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Technical Paper

Space Life Support from the Cellular Perspective

2001-07-09
2001-01-2229
Determining the fundamental role of gravity in vital biological systems in space is one of six science and research areas that provides the philosophical underpinning for why NASA exists. The study of cells, tissues, and microorganisms in a spaceflight environment holds the promise of answering multiple intriguing questions about how gravity affects living systems. To enable these studies, specimens must be maintained in an environment similar to that used in a laboratory. Cell culture studies under normal laboratory conditions involve maintaining a highly specialized environment with the necessary temperature, humidity control, nutrient, and gas exchange conditions. These same cell life support conditions must be provided by the International Space Station (ISS) Cell Culture Unit (CCU) in the unique environment of space. The CCU is a perfusion-based system that must function in microgravity, at unit gravity (1g) on earth, and from 0.1g up to 2g aboard the ISS centrifuge rotor.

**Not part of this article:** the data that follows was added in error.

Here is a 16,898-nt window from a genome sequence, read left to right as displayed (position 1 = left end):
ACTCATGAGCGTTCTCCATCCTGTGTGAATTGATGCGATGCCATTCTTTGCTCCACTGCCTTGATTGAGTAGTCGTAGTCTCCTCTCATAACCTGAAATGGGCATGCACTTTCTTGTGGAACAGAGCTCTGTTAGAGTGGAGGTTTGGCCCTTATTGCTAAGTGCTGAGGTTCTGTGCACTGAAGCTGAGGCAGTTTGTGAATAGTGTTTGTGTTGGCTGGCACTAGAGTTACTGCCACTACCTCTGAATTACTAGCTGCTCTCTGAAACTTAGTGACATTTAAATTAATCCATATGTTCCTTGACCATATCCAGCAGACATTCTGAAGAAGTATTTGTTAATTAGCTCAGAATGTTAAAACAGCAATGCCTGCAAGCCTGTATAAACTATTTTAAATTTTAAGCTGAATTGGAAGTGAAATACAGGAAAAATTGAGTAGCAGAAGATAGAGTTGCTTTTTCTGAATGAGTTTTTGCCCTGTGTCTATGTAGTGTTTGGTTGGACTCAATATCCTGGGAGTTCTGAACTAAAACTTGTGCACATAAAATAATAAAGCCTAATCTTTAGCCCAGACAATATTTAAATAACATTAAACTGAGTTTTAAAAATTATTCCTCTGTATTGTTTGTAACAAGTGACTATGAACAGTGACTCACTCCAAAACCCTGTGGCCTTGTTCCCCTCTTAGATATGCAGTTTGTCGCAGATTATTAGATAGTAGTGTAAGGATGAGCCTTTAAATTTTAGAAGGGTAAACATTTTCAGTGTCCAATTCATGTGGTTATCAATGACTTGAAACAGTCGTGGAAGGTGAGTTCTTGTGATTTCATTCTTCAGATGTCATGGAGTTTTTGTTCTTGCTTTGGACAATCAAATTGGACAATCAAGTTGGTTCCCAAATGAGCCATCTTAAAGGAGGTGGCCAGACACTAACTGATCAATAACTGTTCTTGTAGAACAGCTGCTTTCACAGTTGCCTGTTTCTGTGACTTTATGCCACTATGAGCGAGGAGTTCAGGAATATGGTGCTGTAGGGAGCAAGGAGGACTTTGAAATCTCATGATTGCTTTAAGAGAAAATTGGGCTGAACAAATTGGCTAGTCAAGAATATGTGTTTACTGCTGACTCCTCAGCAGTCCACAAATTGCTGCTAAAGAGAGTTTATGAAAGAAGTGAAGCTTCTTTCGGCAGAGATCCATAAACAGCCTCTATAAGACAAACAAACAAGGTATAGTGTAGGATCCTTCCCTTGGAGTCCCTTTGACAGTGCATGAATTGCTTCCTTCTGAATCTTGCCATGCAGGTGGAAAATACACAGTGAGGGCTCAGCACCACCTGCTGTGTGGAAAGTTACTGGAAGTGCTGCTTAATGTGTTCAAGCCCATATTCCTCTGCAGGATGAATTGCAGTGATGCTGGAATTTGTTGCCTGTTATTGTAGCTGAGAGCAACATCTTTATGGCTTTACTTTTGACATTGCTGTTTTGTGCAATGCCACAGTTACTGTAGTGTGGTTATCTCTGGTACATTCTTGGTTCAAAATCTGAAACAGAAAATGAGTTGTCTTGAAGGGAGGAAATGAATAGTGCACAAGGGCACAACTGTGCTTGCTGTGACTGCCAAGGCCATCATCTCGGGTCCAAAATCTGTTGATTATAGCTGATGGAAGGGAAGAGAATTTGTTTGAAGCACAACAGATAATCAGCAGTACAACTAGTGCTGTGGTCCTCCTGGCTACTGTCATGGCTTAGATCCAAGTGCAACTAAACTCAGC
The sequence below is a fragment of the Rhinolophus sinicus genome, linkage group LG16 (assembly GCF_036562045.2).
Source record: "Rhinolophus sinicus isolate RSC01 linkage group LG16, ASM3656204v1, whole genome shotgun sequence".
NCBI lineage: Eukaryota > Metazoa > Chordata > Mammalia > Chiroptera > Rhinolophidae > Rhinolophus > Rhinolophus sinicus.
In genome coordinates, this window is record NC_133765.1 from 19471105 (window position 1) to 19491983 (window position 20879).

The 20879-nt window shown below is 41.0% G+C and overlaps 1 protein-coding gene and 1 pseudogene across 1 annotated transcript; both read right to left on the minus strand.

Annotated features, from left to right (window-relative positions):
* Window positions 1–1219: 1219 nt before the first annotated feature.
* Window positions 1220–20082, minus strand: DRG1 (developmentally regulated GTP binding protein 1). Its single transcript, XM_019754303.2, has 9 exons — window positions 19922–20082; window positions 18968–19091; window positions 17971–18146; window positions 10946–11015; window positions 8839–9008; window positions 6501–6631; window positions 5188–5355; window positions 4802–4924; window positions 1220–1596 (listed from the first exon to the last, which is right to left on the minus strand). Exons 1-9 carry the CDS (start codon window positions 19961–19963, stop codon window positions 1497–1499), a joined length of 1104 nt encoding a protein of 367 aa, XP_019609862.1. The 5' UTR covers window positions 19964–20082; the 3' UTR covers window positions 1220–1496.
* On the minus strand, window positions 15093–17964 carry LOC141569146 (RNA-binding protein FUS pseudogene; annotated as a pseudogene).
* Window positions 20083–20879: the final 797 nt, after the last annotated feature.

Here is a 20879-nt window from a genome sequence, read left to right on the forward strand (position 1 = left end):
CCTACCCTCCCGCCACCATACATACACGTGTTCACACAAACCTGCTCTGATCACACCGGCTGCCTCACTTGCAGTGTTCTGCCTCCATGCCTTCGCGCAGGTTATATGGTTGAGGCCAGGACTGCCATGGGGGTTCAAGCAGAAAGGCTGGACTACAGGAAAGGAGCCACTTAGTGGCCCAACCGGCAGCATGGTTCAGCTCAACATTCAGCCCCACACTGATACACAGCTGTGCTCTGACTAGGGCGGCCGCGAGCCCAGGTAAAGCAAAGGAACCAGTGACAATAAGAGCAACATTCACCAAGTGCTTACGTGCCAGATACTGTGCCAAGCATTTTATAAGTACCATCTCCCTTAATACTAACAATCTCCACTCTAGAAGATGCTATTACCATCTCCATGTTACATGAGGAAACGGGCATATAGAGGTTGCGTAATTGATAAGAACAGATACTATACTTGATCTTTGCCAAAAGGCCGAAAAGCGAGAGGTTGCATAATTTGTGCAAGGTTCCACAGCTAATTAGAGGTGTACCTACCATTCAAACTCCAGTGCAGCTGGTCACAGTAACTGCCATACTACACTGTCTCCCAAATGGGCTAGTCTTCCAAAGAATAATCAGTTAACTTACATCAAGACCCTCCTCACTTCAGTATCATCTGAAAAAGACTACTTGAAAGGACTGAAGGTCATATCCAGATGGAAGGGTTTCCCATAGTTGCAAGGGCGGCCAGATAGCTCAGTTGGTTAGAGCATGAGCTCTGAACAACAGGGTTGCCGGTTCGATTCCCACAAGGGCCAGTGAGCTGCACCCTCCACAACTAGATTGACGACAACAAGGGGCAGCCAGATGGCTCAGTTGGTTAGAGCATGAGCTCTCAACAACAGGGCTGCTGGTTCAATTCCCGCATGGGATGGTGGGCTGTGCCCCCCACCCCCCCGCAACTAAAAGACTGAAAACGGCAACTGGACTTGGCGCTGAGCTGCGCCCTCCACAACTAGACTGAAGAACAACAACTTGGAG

Technical Paper

Subject Effects Exhibited in Human Posture in Neutral Buoyancy and Parabolic Flight

2002-07-15
2002-01-2538
Neutral buoyancy (NB) and parabolic flight (PF) are the only available human-scale three-dimensional spaceflight simulation environments. As such, both environments are used extensively for both research and mission operations purposes despite a lack of quantitative (or even qualitative) characterization of the fidelity of either environment to the spacelfight analog. The present study was undertaken as part of a larger research effort to begin to build such characterizations. Eight healthy adults (4 men and 4 women) were asked to adopt relaxed postures while ‘standing’ in space shuttle middeck standard-type foot restraints, in NB and during the 0g periods of PF. Subjects were tested in NB in 9 orientations, 3 trials each: Upright; tilted 45° Front, 45° Back, 45° Right, 45° Left; and tilted 90° Front, Back, Right, and Left. PF limitations prohibited 90° testing; consequently the PF test protocol included only Upright and 45° orientations.
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